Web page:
Start Up No.1278: how the UK government screwed up Covid testing, more Zoom hacks, Dark Sky alternatives, YouTube plans TikTok ‘rival’, and more

He’s going to be missed and mourned. Farewell, and thanks for all the answers, Jack Schofield. CC-licensed photo by Aleks on Flickr.

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A selection of 11 links for you. Stay well. I’m @charlesarthur on Twitter. Observations and links welcome.

‘Absolutely wrong’: how UK’s coronavirus test strategy unravelled • The Guardian

Sarah Boseley:


Ministers have been flailing. What has emerged is a picture of confusion and uncertainty at the top, with ministers making promises they cannot keep and apparently with little comprehension of the global tussle for tests that may make it impossible for the UK to buy its way belatedly out of the problem.

The UK is now competing with every other nation to obtain the kits it needs, particularly the polymerase chain reaction (PCR) test, which tells someone whether they have Covid-19 or not.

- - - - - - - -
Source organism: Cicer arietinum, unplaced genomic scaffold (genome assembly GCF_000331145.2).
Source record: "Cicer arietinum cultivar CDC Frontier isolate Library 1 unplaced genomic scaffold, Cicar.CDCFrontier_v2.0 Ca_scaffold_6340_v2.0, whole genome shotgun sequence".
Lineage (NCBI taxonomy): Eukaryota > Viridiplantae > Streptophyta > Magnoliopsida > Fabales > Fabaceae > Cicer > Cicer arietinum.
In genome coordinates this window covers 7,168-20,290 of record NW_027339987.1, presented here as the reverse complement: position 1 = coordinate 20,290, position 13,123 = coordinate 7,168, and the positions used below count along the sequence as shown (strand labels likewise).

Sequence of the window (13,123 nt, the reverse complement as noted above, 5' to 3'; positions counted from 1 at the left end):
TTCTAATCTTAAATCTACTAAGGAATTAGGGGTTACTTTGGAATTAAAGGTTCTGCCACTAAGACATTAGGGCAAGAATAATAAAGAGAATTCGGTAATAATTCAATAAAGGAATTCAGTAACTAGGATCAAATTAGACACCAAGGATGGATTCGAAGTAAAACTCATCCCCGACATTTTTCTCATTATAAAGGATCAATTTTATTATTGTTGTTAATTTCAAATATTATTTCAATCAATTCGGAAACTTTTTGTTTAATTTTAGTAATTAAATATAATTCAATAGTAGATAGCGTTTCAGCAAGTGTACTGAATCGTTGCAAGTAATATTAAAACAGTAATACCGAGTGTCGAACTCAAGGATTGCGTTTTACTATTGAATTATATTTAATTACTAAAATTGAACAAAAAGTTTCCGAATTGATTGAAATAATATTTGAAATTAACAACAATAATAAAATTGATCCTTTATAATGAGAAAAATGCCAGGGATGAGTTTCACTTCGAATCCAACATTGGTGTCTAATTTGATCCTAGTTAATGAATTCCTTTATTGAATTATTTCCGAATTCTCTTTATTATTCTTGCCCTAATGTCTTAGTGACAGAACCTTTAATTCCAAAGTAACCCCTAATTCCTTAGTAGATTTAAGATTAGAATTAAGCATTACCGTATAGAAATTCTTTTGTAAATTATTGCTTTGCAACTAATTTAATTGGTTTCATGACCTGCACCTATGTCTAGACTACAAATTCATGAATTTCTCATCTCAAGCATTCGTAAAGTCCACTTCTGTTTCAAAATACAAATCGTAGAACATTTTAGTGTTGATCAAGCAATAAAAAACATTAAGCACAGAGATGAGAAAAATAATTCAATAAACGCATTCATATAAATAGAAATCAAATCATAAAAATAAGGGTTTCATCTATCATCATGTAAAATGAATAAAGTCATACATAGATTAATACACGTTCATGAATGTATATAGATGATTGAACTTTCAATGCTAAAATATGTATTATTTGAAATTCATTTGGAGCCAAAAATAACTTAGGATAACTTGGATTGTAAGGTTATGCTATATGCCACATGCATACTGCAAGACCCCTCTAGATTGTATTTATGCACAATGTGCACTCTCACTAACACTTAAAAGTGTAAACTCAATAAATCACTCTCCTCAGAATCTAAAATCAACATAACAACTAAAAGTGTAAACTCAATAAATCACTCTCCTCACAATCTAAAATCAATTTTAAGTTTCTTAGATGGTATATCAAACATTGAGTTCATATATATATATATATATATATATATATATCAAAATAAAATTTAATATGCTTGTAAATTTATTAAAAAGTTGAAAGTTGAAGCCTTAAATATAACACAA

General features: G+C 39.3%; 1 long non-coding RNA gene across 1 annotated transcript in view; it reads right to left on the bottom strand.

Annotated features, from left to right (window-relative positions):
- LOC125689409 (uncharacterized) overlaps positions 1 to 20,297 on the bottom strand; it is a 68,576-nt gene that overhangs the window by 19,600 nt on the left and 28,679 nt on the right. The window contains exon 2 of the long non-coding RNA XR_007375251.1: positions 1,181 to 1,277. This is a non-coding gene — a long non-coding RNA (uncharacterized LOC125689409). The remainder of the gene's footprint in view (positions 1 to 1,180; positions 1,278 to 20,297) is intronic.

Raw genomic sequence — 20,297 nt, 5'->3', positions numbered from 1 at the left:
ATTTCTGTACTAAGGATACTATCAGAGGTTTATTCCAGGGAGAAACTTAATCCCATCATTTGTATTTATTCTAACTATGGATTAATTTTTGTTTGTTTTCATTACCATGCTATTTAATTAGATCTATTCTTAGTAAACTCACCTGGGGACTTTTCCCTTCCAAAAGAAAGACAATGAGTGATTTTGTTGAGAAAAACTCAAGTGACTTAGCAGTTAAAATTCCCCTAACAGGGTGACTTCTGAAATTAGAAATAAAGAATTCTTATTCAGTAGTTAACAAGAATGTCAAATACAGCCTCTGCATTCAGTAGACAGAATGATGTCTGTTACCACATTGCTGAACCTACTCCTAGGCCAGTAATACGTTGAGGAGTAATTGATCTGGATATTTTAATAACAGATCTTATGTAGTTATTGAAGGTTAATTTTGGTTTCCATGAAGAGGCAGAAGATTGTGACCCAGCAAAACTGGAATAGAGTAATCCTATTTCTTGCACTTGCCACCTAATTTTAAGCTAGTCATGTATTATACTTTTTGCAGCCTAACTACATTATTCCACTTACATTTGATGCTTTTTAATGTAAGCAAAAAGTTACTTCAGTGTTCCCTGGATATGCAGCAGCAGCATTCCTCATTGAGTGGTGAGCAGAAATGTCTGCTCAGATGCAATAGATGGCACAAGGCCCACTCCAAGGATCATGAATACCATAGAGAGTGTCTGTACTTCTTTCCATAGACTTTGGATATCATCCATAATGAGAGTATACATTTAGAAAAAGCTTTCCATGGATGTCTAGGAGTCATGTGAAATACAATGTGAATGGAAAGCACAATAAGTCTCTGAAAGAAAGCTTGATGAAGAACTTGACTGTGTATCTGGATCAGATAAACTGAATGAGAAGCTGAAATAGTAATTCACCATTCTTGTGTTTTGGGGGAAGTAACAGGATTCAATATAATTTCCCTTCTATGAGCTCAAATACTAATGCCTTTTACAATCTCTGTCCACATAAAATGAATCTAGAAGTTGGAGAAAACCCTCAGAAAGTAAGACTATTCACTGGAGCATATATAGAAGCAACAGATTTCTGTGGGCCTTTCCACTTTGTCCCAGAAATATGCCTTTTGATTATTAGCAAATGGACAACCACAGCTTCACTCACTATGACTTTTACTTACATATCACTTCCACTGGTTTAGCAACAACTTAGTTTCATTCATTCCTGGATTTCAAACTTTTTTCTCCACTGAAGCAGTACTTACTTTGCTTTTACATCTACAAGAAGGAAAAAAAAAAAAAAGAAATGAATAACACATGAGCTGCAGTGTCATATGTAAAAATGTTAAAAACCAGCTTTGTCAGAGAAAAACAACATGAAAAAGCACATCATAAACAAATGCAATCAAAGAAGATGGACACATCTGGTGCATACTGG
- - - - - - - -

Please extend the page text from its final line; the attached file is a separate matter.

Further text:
The Guardian has been told that presidents and prime ministers are trying to outbid each other to secure these kits and their components, which are in short supply. The US also has woken up to the need to test – and is telling companies that export them that America must come first.

No wonder, perhaps, the UK now finds itself struggling to increase testing to 25,000 a day for hospital patients and health workers, let alone meet its ambition – once stated but now seldom mentioned – to reach 100,000 a day, to include other key workers.

“In all countries we have prime ministers calling the CEOs and diagnostic companies to try to get hold of the stocks. Indonesia and Peru we know have offered to order several million tests and send private planes to pick the tests up. There is more going on behind the scenes to secure supplies,” said Dr Catharina Boehme, chief executive of the non-profit Geneva-based Foundation for Innovative New Diagnostics, which is a WHO collaborating centre.